Don't Starve Review
Survival and exploration take on a charmingly Gothic feel
From its title to its music, Don’t Starve does an excellent job of perfectly nailing a unique tone: it’s always a little dark, a little humorous, and a little self-conscious. The soundtrack is mostly made to mimic small-ensemble Victorian era motifs, the sort of thing that you would expect to hear in a haunted mansion movie. That said, it feels like there’s not enough of this high quality music to go around. The light-hearted morbidity of the game is even reflected in what characters you can play with: it’d be so easy to simply make the player a terribly frightened little girl or boy, crying for his or her mommy. Instead, the characters in the game gleefully watch trees burn and take pleasure in slaughtering whatever cute furry animals they can find. It’s a kill-or-be-killed world, and your character loves every minute of it. But the best part about the game is that the environment itself practically has a character. Nature isn’t just a harsh environment: it’s out to get you. Chop up too many trees, or wring the necks of too many fluffy bunnies, and you might find yourself facing some particularly vengeful avatars of the outdoors.
Caveman tactics. If it worked for them...
The worldbuilding in Don’t Starve is a special treat, and is quite possibly the most enjoyable aspect of the game. The scenery and enemies are given a dark, edgy sketch style that looks a bit like a flannelgraph or felt puppet show. Birds and critters all have their distinctive hoots and whistles, and even the trees quiver when they grow new leaves (which, appropriately, happens in a sudden ‘pop’). Genre-wise, Don’t Starve sits nicely in that sweet spot of gothic aesthetics, partway between simple turn-of-the-century technology and homespun magic.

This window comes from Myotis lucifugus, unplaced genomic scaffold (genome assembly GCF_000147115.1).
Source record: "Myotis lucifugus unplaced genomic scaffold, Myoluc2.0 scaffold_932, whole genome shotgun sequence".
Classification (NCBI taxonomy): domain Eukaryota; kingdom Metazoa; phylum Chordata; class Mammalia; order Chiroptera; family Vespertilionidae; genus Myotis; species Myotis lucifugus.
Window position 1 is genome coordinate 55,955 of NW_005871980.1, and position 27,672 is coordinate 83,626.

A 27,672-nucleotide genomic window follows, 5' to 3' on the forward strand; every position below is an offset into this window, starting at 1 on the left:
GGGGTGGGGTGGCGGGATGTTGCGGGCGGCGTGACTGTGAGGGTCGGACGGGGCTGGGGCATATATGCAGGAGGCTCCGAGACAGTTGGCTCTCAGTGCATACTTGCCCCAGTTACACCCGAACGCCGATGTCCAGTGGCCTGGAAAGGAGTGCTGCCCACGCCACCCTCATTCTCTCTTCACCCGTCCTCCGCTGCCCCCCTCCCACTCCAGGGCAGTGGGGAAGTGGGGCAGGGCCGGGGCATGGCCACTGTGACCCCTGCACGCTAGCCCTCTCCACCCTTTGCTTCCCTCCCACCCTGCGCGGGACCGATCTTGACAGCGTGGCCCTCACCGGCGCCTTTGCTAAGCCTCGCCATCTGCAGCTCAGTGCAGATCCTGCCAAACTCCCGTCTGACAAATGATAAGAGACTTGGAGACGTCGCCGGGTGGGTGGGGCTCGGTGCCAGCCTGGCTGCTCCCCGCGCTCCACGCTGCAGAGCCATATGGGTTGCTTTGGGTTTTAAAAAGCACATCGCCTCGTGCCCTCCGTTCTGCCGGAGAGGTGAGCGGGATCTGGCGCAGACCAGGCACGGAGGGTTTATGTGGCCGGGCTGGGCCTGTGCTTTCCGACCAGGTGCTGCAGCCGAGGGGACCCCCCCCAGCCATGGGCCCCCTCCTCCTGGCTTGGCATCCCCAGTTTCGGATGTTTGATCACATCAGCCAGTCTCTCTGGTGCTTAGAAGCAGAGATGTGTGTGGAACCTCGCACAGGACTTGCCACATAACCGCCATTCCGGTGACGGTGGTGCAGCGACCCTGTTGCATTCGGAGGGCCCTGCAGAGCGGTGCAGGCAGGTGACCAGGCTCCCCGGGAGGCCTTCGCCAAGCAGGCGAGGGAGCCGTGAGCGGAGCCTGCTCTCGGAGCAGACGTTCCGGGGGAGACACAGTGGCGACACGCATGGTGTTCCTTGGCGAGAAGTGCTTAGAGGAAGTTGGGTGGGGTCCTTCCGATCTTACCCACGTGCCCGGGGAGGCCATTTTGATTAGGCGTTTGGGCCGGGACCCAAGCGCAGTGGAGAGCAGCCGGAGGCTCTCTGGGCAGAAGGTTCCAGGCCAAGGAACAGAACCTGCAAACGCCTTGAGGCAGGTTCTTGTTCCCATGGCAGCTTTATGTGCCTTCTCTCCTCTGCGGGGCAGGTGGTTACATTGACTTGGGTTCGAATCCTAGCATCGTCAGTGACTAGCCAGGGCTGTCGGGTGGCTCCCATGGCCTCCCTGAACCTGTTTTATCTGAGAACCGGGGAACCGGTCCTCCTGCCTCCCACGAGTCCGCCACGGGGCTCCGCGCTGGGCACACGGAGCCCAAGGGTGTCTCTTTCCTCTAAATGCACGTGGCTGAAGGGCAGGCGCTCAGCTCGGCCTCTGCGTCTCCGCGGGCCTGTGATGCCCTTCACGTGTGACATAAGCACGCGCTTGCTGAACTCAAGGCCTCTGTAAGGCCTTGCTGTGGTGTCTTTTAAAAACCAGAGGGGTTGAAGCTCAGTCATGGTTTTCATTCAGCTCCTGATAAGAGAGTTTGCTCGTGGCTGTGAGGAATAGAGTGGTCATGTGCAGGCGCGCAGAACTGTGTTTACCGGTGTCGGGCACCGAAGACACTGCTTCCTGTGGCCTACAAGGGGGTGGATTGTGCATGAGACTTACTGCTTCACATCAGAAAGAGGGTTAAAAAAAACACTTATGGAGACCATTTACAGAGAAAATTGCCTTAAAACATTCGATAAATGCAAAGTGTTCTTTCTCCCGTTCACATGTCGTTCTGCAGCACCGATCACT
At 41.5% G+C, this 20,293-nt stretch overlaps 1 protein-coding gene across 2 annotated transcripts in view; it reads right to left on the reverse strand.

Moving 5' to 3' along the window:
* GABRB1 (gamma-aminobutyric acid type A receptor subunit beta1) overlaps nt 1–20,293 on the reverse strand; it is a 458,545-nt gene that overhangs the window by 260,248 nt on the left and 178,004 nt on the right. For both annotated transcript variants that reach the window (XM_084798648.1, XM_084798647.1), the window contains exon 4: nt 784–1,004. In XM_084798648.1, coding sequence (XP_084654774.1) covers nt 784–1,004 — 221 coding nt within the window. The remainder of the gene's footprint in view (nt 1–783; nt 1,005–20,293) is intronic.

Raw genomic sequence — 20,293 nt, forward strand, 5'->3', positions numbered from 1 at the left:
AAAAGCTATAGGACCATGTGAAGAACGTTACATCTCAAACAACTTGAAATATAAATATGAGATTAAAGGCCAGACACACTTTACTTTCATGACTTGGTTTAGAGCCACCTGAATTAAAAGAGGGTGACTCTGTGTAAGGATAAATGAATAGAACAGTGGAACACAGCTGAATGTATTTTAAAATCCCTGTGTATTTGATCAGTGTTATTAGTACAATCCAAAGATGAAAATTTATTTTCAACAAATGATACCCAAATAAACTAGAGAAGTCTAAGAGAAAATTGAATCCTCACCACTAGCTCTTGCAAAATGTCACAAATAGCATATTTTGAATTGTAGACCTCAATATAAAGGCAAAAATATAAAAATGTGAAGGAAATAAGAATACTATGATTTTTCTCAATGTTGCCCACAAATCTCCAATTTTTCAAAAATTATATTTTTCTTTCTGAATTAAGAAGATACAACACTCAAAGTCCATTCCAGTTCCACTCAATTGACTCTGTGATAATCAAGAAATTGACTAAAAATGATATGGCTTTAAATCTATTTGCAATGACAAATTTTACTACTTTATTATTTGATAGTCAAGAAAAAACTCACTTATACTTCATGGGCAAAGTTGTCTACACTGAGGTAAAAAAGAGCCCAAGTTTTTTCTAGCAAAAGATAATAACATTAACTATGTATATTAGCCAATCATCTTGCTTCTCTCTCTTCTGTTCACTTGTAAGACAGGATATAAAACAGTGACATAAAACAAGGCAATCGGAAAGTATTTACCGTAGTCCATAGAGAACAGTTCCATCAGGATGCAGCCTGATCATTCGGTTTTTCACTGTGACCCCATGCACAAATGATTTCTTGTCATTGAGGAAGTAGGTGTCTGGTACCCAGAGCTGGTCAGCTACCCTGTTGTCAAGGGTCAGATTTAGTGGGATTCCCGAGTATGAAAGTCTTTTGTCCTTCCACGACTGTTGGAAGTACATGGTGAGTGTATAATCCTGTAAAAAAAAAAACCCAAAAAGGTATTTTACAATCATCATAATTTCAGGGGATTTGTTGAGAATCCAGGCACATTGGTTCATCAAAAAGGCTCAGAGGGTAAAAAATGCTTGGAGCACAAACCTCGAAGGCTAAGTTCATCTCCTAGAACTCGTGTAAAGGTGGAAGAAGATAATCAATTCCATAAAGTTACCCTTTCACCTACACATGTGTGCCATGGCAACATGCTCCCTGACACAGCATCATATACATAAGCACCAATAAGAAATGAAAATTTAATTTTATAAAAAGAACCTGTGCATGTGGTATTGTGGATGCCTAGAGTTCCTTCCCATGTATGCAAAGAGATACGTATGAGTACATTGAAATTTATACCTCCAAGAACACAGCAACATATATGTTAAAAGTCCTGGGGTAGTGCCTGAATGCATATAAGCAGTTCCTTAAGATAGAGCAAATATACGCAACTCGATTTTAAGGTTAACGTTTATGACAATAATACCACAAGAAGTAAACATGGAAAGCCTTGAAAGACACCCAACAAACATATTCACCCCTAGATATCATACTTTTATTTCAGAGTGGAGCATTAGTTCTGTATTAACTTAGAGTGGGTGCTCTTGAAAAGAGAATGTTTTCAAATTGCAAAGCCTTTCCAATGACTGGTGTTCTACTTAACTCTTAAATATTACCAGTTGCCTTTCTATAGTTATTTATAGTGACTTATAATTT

Comparisons between Don’t Starve and Minecraft are inevitable, but unfair. Don’t Starve isn’t nearly as open-ended: it’s more focused on the challenge of survival, and there’s very little call for customization at all in the game. All recipes are technically given to you in advance, although you may need to traverse a tech tree in order to gain access to them. The crafting in Don’t Starve is also more focused on utility - generally speaking you’ll be so busy trying desperately to build the weapons or shelter that you require, you won’t ever find yourself making something just for the fun of it. Instead of offering limitless exploration, Don’t Starve offers a particular feeling; that of being in a creepy, kooky horror story.
In this darkness, I’m likely to be eaten by a grue.
With only a few biomes and enemy types currently implemented, the game as it is only carries a decent amount of material, and replay value is sadly limited. The sticking point here is that, like Minecraft, Don’t Starve promises continual updates (and cleverly posts the date of the next game addition on its main menu). This makes the purchase of Don’t Starve something of a gamble: maybe it will fill up to the brim with new content, maybe it won’t, and only time will tell.
More so than in other genres of games, world building in survival games is important, because the world is your enemy. Just like every good heroic RPG needs a delicious villain to focus your conflict against, a good survival game needs to give the environment itself a personality. While most outdoor survival games do this by making the environment be something like an inviting, friendly host, Don’t Starve goes in the opposite direction by making the Mother Nature seem more like that weird cat lady who lives in the boarded-up house. It’s not so much an invitation to explore and enjoy yourself as it is a long list of dangers to avoid. Don’t pick fights with the locals. Don’t stay in one place for too long. Don’t ignore that growl you hear in the night. Oh, and just in case you forget... try not to starve.